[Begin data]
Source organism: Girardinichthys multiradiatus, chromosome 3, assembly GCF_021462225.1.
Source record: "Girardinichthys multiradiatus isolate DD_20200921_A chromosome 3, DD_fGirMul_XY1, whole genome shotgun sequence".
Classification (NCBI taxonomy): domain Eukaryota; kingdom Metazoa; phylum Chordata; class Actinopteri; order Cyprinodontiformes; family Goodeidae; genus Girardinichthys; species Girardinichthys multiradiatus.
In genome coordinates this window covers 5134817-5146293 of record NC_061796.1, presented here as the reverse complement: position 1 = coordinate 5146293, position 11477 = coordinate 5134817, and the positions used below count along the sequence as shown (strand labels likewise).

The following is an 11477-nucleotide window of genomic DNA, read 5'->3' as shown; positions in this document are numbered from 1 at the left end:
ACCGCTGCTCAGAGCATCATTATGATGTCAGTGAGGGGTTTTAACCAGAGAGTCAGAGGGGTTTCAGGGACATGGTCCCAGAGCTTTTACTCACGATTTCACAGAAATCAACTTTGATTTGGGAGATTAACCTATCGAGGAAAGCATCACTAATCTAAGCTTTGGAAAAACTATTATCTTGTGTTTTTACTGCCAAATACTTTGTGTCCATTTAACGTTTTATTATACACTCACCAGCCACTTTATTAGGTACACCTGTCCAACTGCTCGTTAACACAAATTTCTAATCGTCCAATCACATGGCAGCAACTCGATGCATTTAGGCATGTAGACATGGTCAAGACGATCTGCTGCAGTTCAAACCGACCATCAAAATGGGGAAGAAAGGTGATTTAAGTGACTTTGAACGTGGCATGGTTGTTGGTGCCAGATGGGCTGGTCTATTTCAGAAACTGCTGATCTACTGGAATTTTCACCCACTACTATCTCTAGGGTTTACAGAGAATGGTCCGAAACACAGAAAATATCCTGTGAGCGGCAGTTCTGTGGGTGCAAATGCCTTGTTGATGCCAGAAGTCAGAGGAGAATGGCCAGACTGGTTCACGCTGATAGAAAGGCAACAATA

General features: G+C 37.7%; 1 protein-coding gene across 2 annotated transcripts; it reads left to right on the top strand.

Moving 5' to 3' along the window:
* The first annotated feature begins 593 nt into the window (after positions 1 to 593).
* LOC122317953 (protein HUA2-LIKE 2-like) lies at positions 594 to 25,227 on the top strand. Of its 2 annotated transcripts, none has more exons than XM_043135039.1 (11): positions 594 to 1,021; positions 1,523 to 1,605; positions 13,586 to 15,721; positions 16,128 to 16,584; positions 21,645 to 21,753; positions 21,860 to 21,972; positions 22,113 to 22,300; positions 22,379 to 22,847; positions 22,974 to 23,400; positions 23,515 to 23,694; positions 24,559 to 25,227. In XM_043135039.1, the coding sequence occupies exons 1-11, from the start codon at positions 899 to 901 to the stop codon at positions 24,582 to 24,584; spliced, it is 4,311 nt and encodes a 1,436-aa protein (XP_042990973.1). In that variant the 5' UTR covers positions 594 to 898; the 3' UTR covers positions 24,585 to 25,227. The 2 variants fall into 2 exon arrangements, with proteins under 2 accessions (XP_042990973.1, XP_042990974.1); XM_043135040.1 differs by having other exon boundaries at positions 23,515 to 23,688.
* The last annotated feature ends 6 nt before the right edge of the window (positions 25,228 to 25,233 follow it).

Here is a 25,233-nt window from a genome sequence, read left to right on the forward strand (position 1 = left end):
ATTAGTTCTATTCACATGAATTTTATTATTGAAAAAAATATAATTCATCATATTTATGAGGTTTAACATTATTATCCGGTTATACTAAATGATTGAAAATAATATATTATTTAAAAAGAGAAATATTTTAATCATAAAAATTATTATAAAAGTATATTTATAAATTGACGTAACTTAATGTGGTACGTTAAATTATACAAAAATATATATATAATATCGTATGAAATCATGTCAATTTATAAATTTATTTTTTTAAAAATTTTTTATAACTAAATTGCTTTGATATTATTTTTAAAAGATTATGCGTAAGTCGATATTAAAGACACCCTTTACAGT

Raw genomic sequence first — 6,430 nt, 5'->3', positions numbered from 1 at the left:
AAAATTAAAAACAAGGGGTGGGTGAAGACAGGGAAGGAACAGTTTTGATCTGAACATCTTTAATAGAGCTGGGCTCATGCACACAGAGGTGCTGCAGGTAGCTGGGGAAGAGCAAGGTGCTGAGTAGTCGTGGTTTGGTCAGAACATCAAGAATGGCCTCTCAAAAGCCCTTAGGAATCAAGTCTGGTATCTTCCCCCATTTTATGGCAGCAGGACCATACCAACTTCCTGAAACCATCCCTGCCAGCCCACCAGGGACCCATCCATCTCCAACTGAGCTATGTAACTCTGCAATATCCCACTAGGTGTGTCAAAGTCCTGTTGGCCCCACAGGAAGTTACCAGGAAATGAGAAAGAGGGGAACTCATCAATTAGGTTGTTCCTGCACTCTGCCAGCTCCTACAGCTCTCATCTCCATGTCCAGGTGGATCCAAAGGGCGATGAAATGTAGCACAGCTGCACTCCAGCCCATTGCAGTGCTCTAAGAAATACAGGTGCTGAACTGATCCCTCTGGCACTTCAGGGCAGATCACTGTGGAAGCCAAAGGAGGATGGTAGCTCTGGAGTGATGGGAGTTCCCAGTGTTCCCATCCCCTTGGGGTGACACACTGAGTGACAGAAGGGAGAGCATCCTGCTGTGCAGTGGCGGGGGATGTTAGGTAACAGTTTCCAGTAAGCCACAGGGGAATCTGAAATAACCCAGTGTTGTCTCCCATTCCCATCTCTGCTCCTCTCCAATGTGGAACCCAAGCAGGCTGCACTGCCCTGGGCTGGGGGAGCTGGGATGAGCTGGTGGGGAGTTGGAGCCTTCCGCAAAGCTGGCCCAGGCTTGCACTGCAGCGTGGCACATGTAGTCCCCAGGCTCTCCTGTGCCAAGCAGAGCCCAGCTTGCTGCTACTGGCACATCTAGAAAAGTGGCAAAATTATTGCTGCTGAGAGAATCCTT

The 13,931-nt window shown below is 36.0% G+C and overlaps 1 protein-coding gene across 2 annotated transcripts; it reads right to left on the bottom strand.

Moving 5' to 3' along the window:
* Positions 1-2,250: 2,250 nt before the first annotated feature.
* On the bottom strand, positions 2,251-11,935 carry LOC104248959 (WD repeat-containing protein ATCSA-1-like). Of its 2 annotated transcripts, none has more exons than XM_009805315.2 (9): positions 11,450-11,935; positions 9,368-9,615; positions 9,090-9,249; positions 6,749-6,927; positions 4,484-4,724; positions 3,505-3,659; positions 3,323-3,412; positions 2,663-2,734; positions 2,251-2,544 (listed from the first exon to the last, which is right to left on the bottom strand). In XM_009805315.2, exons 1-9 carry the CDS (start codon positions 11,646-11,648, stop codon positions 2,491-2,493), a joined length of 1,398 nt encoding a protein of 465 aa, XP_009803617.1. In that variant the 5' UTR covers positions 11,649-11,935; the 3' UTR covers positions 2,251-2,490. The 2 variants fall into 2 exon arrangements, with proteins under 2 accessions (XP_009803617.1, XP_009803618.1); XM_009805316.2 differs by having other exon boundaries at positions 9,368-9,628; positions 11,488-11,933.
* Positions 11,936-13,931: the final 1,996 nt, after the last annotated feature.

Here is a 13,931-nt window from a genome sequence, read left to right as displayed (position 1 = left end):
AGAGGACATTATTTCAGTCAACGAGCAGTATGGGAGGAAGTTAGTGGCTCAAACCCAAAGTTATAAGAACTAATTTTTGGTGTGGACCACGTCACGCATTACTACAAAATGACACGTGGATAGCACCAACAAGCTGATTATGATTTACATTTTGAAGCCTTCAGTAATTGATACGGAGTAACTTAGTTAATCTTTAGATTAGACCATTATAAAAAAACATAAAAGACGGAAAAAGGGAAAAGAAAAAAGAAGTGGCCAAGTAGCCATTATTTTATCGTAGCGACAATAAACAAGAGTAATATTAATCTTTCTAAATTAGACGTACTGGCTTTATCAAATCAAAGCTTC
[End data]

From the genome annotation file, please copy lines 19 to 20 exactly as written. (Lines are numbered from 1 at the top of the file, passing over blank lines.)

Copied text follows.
* On the bottom strand, positions 2,251-11,935 carry LOC104248959 (WD repeat-containing protein ATCSA-1-like). Of its 2 annotated transcripts, none has more exons than XM_009805315.2 (9): positions 11,450-11,935; positions 9,368-9,615; positions 9,090-9,249; positions 6,749-6,927; positions 4,484-4,724; positions 3,505-3,659; positions 3,323-3,412; positions 2,663-2,734; positions 2,251-2,544 (listed from the first exon to the last, which is right to left on the bottom strand). In XM_009805315.2, exons 1-9 carry the CDS (start codon positions 11,646-11,648, stop codon positions 2,491-2,493), a joined length of 1,398 nt encoding a protein of 465 aa, XP_009803617.1. In that variant the 5' UTR covers positions 11,649-11,935; the 3' UTR covers positions 2,251-2,490. The 2 variants fall into 2 exon arrangements, with proteins under 2 accessions (XP_009803617.1, XP_009803618.1); XM_009805316.2 differs by having other exon boundaries at positions 9,368-9,628; positions 11,488-11,933.
* Positions 11,936-13,931: the final 1,996 nt, after the last annotated feature.